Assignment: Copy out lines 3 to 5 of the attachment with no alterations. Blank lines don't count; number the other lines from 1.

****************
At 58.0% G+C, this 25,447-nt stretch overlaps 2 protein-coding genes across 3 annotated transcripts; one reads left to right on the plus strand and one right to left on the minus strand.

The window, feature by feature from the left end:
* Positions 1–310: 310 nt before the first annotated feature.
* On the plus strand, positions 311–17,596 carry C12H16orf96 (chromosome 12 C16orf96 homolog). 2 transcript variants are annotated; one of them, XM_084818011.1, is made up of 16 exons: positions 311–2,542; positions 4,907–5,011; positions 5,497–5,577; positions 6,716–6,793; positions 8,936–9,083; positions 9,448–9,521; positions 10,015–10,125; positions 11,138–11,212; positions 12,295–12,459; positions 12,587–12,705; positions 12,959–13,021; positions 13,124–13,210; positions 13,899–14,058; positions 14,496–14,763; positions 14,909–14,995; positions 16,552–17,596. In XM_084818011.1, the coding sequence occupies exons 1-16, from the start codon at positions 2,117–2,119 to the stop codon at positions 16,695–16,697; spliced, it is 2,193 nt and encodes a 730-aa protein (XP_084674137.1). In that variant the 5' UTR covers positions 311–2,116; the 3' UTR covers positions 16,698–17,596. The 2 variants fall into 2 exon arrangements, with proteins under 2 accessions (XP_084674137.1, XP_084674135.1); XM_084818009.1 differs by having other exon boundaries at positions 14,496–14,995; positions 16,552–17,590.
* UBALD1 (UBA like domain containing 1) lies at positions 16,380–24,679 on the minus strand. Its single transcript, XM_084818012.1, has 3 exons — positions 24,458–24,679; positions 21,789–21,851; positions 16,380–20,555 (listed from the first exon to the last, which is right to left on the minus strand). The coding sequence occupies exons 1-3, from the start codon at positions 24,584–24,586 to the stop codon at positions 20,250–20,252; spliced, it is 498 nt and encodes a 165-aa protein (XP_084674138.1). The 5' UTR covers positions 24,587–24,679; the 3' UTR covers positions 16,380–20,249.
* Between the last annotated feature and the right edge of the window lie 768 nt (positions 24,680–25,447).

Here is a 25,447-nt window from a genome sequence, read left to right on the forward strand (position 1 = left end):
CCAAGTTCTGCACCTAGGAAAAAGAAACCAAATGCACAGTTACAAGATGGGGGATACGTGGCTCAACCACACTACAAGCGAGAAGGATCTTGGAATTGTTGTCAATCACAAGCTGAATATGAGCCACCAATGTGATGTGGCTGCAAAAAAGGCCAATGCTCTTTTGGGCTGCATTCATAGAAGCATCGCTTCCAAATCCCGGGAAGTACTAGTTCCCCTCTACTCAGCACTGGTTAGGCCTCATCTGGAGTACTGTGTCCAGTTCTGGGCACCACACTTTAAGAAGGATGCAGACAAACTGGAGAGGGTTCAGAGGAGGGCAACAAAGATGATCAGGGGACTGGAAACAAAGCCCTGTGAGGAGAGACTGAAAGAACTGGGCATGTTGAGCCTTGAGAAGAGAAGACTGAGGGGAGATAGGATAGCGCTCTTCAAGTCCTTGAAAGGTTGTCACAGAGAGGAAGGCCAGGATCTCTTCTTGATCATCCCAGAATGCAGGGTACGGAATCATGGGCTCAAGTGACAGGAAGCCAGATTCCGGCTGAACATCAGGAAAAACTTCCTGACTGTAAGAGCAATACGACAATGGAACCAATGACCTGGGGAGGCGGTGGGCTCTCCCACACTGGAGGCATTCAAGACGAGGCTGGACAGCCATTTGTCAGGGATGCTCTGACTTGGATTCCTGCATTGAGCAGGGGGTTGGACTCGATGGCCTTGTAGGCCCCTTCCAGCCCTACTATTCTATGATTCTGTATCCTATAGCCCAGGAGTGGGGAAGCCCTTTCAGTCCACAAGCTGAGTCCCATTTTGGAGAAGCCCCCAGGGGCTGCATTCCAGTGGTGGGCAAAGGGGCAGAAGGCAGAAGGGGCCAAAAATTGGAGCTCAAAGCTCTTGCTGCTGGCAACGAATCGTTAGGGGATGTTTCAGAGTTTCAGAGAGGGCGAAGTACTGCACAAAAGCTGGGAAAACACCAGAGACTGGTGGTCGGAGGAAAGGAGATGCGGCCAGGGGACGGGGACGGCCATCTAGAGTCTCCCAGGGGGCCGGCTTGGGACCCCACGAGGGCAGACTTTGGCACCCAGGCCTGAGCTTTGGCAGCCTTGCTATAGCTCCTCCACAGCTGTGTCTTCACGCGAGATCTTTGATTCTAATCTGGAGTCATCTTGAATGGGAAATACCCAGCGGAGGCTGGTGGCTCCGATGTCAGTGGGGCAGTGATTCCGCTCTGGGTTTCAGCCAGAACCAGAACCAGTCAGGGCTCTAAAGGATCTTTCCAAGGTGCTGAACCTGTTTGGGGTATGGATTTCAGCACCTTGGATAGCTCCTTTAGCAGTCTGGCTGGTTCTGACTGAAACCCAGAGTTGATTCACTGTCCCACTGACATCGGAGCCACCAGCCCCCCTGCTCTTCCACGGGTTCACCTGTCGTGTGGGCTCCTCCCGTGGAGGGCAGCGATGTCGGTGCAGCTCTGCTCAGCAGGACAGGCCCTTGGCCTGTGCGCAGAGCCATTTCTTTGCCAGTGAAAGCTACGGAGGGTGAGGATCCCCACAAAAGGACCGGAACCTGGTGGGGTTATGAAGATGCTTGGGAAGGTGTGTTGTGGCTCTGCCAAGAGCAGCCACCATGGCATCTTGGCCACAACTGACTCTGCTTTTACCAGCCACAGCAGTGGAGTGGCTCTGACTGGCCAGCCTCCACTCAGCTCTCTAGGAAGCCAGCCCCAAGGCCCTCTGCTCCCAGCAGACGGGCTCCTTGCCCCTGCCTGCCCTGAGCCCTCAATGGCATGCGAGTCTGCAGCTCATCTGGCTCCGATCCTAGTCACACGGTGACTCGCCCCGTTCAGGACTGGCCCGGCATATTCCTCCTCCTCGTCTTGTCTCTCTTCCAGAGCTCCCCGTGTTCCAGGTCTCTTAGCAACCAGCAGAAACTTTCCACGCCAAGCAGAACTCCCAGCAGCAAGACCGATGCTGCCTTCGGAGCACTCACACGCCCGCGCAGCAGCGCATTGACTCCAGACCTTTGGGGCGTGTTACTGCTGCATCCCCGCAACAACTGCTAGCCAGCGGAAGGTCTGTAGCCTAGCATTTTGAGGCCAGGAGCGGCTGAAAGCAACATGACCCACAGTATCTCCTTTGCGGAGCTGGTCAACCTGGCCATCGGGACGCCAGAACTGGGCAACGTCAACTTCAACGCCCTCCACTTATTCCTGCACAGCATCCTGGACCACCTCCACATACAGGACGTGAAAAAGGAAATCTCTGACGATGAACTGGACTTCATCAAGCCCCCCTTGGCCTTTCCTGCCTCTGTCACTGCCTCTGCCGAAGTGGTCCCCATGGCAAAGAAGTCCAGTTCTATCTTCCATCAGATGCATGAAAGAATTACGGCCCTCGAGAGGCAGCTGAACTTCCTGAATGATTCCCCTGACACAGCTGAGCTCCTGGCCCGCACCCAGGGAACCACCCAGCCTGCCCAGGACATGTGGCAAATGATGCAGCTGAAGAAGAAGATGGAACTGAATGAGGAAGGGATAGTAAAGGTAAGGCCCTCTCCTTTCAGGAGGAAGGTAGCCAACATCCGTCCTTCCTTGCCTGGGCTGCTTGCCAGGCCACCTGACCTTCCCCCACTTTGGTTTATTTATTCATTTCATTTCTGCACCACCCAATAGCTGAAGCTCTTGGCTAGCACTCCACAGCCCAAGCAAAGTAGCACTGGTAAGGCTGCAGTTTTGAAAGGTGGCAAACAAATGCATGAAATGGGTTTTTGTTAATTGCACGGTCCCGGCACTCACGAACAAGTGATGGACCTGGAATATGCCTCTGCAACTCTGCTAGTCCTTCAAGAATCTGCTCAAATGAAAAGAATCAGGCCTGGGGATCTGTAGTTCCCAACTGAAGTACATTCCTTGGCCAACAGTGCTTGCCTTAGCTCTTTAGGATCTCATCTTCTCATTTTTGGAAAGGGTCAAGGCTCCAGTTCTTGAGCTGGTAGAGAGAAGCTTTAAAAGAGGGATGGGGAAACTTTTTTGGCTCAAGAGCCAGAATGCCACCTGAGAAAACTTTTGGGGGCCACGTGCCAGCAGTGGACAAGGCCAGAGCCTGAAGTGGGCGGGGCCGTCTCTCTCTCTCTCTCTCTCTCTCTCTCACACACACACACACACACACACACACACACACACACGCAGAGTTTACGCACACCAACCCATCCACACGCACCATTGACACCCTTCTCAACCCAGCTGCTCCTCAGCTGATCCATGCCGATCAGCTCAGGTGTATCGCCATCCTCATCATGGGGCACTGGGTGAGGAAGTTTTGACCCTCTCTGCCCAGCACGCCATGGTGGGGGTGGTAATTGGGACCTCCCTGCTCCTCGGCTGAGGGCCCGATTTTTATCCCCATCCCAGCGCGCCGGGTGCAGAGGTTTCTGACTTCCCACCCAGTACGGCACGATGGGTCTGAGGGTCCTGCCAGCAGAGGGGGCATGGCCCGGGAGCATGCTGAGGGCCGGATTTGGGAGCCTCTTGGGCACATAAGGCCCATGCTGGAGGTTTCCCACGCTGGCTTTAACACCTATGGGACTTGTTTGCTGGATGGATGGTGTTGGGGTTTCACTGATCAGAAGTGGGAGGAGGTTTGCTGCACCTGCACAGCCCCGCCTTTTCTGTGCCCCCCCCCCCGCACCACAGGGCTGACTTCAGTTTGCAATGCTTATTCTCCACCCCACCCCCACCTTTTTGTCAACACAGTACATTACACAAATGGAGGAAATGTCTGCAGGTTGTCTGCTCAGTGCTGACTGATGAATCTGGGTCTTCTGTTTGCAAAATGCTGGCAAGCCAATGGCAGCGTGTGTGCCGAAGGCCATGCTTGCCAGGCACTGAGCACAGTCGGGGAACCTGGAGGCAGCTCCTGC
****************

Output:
* Positions 1–310: 310 nt before the first annotated feature.
* On the plus strand, positions 311–17,596 carry C12H16orf96 (chromosome 12 C16orf96 homolog). 2 transcript variants are annotated; one of them, XM_084818011.1, is made up of 16 exons: positions 311–2,542; positions 4,907–5,011; positions 5,497–5,577; positions 6,716–6,793; positions 8,936–9,083; positions 9,448–9,521; positions 10,015–10,125; positions 11,138–11,212; positions 12,295–12,459; positions 12,587–12,705; positions 12,959–13,021; positions 13,124–13,210; positions 13,899–14,058; positions 14,496–14,763; positions 14,909–14,995; positions 16,552–17,596. In XM_084818011.1, the coding sequence occupies exons 1-16, from the start codon at positions 2,117–2,119 to the stop codon at positions 16,695–16,697; spliced, it is 2,193 nt and encodes a 730-aa protein (XP_084674137.1). In that variant the 5' UTR covers positions 311–2,116; the 3' UTR covers positions 16,698–17,596. The 2 variants fall into 2 exon arrangements, with proteins under 2 accessions (XP_084674137.1, XP_084674135.1); XM_084818009.1 differs by having other exon boundaries at positions 14,496–14,995; positions 16,552–17,590.
* UBALD1 (UBA like domain containing 1) lies at positions 16,380–24,679 on the minus strand. Its single transcript, XM_084818012.1, has 3 exons — positions 24,458–24,679; positions 21,789–21,851; positions 16,380–20,555 (listed from the first exon to the last, which is right to left on the minus strand). The coding sequence occupies exons 1-3, from the start codon at positions 24,584–24,586 to the stop codon at positions 20,250–20,252; spliced, it is 498 nt and encodes a 165-aa protein (XP_084674138.1). The 5' UTR covers positions 24,587–24,679; the 3' UTR covers positions 16,380–20,249.